I had visited the historic Pullman neighborhood several years ago, but had not been back since it was designated a National Monument of the U.S. National Park Service by President Barack Obama in 2015. It is also a National Historic Landmark. I was excited to explore the neighborhood with a local friend on a beautiful fall day. It is on the southside of Chicago, west of Lake Calumet, with the boundaries of 103rd to 115th streets on the north and south and I-94 on the east and S. Cottage Grove Ave. on the west.
Pullman was one of the first company towns or planned industrial communities in the US. The Pullman Car Company or Pullman Palace Car Works was started by George Pullman in 1862 and built luxury sleeping cars which featured carpeting, draperies, upholstered chairs, libraries, card tables and an unparalleled level of customer service. Pullman built the town from 1880 to 1884 to provide his workers an idyllic community adjacent to the manufacturing plant. It was built in keeping with Pullman’s belief “that environment was a crucial force in shaping workers’ character.”
The plant was the centerpiece of a company-owned town which was complete with workers’ residences, a church, market, and recreational facilities. The Arcade, built in 1882, was a block-long building containing shops, a library, a theater, other general-use rooms, and offices on its first and second floors. A third story held meeting rooms for various lodges, including the Masons and Odd Fellows. It has since been torn down.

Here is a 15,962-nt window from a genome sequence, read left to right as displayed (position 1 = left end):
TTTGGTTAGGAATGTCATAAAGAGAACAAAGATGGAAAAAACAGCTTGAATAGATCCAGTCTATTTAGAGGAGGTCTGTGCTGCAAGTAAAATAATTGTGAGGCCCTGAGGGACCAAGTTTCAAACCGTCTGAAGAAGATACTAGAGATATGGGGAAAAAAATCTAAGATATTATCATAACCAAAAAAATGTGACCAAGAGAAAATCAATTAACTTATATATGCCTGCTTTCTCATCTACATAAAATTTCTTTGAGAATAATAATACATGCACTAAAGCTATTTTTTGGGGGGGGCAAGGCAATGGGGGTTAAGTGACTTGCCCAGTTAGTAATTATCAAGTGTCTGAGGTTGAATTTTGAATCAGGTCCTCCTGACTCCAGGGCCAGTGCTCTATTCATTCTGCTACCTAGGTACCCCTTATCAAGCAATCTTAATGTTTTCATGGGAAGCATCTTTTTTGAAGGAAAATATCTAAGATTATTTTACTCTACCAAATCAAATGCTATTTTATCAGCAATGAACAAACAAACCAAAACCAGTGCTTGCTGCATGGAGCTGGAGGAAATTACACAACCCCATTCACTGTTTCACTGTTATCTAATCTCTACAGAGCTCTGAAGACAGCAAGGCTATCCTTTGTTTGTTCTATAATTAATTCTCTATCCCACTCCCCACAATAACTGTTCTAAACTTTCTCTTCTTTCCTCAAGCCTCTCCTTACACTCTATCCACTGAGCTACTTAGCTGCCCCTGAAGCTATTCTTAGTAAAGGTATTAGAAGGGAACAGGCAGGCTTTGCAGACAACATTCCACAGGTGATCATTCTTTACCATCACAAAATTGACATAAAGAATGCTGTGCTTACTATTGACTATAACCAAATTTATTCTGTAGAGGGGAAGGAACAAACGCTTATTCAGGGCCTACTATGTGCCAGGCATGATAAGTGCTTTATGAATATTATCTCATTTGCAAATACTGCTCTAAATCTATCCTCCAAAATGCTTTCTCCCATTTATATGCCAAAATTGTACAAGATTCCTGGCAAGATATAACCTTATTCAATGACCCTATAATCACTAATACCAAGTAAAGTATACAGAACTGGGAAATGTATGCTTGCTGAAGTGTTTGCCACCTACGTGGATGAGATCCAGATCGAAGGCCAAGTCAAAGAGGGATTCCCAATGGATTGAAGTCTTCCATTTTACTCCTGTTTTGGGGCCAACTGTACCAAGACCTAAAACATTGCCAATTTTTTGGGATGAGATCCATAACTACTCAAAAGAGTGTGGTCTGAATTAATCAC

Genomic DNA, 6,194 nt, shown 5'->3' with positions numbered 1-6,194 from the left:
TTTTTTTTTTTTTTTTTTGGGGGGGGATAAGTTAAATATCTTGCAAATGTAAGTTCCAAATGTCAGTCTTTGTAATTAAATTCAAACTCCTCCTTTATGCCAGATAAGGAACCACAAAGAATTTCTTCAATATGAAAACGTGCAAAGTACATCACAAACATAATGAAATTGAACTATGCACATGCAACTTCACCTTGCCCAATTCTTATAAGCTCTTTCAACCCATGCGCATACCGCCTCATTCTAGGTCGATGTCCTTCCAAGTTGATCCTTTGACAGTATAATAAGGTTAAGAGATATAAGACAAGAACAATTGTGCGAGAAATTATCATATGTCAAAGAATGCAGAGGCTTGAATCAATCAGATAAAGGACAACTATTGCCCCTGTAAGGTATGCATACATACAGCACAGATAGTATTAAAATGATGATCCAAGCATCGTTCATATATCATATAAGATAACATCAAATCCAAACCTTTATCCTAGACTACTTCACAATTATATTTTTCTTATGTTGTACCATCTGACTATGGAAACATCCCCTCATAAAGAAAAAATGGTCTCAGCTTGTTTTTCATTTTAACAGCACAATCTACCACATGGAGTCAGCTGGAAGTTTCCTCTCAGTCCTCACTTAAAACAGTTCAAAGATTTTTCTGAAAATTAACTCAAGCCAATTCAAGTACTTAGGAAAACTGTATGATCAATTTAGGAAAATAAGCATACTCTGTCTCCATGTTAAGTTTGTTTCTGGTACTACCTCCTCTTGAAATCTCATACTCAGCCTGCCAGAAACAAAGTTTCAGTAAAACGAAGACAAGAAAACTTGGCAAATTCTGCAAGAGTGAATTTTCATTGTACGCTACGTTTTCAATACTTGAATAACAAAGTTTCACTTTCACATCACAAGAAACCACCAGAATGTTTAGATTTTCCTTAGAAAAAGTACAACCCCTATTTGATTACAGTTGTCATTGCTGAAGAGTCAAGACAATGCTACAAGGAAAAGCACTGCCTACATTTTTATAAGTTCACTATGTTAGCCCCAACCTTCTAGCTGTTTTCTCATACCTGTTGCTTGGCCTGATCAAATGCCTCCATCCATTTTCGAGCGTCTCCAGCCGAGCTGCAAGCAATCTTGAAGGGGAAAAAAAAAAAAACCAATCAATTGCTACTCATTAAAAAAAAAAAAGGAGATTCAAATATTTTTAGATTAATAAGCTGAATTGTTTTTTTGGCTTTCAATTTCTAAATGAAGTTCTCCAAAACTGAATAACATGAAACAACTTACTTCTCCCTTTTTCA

Unfortunately the dream failed when in 1894, 3,000 embittered laborers went on strike due to layoffs, wage cuts and firings of the workers at the plant. The American Railway Union workers staged actions in sympathy, leading to widespread train disruptions and ultimately the use of federal troops to address the strike.
Start your tour at newly opened Visitors Center, located in the former administration building that also serves as a museum. It has videos on the history along with exhibits containing historic photographs, furniture and artifacts. 11001 S. Cottage Grove Ave.
The residential portion of Pullman, between 111th St. and 115th St., had approximately 616 red brick houses. Pullman is distinct in that nearly all of this housing stands today more or less as it did originally. Make sure to get a map at the visitors center and then walk and see nearby homes and rowhouses. You can park for free in the lot there. The streets to walk include Forrestville Ave., St. Lawrence Ave., South Champlain Ave. and Langley Ave.